The Baader zoom with its screw-in lens would be the lesser evil, but costs more than the whole telescope so, at that point, there could have been more effective options for the purpose of observing planets and a few bright DSOs.

A few years ago I tried one of these rebranded 7-21 and was not excited at all; with a long focal SCT or slower achro could have been a low-cost option, but in this case, without a Barlow, the eyepiece is very limited to observe planets (90x require a lot of effort and care to see details).

 

As for deep sky, yes, one of these zoom at f/6 could cover a lot of interesting pupils, but the Baader zoom is narrower than a Plossl at 24mm (think it reach 50° from 20mm, and 60° from 16mm) so there are more effective options even for that with a 300$ budget



#44 aeajr

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Posted 29 January 2021 - 02:54 PM

The Hyperion zoom is around 300g by itself, the Starsense mount is not exactly stiff and the telescope is provided with an abnormally short dovetail bar.

Being that the first telescope and being the OP interested in planetary observations in my opinion the best course of action is setting it up to enable the "easiest" way to attain the best performances.

A compact EP in the 60° with plenty of eye relief would attain that much better than "towers" of Barlow and zoom.

The Baader zoom with its screw-in lens would be the lesser evil, but costs more than the whole telescope so, at that point, there could have been more effective options for the purpose of observing planets and a few bright DSOs.

A few years ago I tried one of these rebranded 7-21 and was not excited at all; with a long focal SCT or slower achro could have been a low-cost option, but in this case, without a Barlow, the eyepiece is very limited to observe planets (90x require a lot of effort and care to see details).

 

As for deep sky, yes, one of these zoom at f/6 could cover a lot of interesting pupils, but the Baader zoom is narrower than a Plossl at 24mm (think it reach 50° from 20mm, and 60° from 16mm) so there are more effective options even for that with a 300$ budget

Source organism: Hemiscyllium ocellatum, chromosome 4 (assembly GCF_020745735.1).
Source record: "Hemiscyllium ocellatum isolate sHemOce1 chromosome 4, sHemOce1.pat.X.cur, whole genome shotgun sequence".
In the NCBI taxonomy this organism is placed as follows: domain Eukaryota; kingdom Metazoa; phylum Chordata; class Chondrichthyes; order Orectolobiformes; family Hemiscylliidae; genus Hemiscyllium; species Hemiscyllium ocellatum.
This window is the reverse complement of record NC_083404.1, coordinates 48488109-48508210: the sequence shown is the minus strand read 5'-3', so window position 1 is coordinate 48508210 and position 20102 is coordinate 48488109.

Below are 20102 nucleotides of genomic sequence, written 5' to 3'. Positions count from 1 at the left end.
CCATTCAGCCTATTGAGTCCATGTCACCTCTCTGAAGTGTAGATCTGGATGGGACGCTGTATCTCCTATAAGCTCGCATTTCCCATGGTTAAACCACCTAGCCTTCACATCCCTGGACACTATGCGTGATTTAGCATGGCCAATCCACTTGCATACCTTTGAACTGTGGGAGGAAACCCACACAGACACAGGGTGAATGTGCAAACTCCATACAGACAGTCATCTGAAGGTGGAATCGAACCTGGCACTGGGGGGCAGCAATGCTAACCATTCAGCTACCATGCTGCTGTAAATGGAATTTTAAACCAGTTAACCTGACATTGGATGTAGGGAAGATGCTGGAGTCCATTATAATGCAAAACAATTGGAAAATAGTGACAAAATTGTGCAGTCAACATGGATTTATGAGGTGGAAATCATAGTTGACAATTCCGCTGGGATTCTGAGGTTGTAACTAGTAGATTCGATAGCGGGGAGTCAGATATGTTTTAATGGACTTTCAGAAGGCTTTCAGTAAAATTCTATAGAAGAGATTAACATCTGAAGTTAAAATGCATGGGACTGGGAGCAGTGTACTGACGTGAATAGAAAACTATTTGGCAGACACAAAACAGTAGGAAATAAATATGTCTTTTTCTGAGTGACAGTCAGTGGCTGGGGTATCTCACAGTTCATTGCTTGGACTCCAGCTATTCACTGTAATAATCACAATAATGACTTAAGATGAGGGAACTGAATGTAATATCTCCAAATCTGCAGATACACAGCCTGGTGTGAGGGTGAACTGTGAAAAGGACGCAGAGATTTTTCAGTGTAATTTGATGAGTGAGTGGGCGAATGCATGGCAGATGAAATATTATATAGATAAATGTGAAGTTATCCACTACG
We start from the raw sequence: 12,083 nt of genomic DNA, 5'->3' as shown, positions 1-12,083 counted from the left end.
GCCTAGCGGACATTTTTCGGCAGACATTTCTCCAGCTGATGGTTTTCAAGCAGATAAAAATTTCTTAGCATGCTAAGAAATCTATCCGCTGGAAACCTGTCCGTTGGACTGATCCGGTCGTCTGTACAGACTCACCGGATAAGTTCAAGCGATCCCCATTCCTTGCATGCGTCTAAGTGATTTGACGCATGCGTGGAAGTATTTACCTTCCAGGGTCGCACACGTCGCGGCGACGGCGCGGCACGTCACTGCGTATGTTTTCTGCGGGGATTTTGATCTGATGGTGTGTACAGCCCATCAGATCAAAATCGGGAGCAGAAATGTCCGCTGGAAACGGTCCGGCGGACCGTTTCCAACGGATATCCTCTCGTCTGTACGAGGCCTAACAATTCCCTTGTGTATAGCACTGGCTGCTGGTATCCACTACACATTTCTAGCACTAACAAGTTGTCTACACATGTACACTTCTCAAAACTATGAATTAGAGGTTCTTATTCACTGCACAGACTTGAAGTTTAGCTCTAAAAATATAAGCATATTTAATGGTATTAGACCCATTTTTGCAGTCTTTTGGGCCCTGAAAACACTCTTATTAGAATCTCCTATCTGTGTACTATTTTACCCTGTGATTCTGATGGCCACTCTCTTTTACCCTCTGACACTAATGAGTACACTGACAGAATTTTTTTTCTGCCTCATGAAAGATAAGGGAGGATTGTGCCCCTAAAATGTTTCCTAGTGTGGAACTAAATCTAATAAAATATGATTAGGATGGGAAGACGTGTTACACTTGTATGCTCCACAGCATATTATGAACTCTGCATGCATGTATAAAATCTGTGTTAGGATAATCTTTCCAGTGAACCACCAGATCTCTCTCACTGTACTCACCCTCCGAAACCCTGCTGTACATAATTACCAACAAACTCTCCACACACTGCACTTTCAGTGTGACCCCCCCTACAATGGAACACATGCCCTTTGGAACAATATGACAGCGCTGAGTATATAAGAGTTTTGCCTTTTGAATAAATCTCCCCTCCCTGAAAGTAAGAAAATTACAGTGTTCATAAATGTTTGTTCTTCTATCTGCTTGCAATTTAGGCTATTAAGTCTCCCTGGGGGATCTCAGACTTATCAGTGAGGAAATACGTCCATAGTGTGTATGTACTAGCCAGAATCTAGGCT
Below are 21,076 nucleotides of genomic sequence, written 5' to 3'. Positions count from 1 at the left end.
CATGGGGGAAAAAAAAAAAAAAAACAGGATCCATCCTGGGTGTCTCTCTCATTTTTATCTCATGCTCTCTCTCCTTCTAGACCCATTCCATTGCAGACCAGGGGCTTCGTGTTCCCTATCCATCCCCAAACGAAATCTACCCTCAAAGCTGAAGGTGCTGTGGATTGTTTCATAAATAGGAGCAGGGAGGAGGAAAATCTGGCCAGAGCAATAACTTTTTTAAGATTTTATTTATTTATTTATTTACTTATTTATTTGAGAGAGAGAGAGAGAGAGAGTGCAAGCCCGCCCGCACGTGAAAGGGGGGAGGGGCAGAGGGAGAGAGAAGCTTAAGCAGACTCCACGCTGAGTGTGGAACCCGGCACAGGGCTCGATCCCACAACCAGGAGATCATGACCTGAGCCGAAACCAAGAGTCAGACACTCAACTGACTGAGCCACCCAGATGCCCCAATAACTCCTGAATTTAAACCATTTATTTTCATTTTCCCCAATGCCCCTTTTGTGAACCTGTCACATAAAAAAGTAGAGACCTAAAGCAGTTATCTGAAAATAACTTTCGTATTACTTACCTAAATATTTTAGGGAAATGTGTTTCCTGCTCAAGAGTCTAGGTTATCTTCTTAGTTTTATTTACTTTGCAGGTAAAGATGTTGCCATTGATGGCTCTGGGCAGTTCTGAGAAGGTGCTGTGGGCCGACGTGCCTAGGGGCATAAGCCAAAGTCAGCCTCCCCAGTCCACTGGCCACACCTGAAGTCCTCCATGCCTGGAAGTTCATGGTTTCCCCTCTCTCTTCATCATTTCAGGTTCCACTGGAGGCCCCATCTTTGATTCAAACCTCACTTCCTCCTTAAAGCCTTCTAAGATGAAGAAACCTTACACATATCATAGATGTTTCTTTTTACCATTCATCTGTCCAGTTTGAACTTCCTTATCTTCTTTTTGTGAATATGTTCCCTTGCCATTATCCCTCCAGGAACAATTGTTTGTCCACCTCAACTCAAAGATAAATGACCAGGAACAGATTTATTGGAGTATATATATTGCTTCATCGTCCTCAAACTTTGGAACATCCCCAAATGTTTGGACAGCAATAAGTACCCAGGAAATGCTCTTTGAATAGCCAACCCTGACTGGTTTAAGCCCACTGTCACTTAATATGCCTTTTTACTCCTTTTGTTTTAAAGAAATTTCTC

Weight and magnification range.   I have to run the numbers to really understand the challenge or issue.

 

He wants to view planets and Messier objects.  In other words, a bit of everything.  One of the reasons I recommended this scope was that it can be used for pretty much anything, though it may not be optimized to any one use.

 

I like recommending a more general purpose scope as a first scope.  It lets the new person explore with wide field of view as well as reasonably high magnification.   

 

 

So, what would be a reasonable eyepiece set to get started on a moderate budget.

 

32 mm Plossl to max out the field of view as a finder and as a wide DSO eyepiece.

25 mm - Included eyepiece.  Doesn't say what it is so we can speculate that it is a Kellner

8-24 zoom - I will use Celestron which would be a reasonably priced zoom for someone buying this scope.

1.5X/2X Barlow.   1.5X screw on element - 2X used in the typical fashion

Or 

A 2.5X Barlow to take the scope higher, but not too high.

 

 

32 mm -                        20.6X                about 2.4 degree FOV

25 mm -                        26.4X                about 1.5 degree FOV

32 in 2X Barlow -           41X                   about 1.2 degree FOV

8-24 zoom                    27.5X - 82.5X  - about 1.4 degree to  .7 degree FOV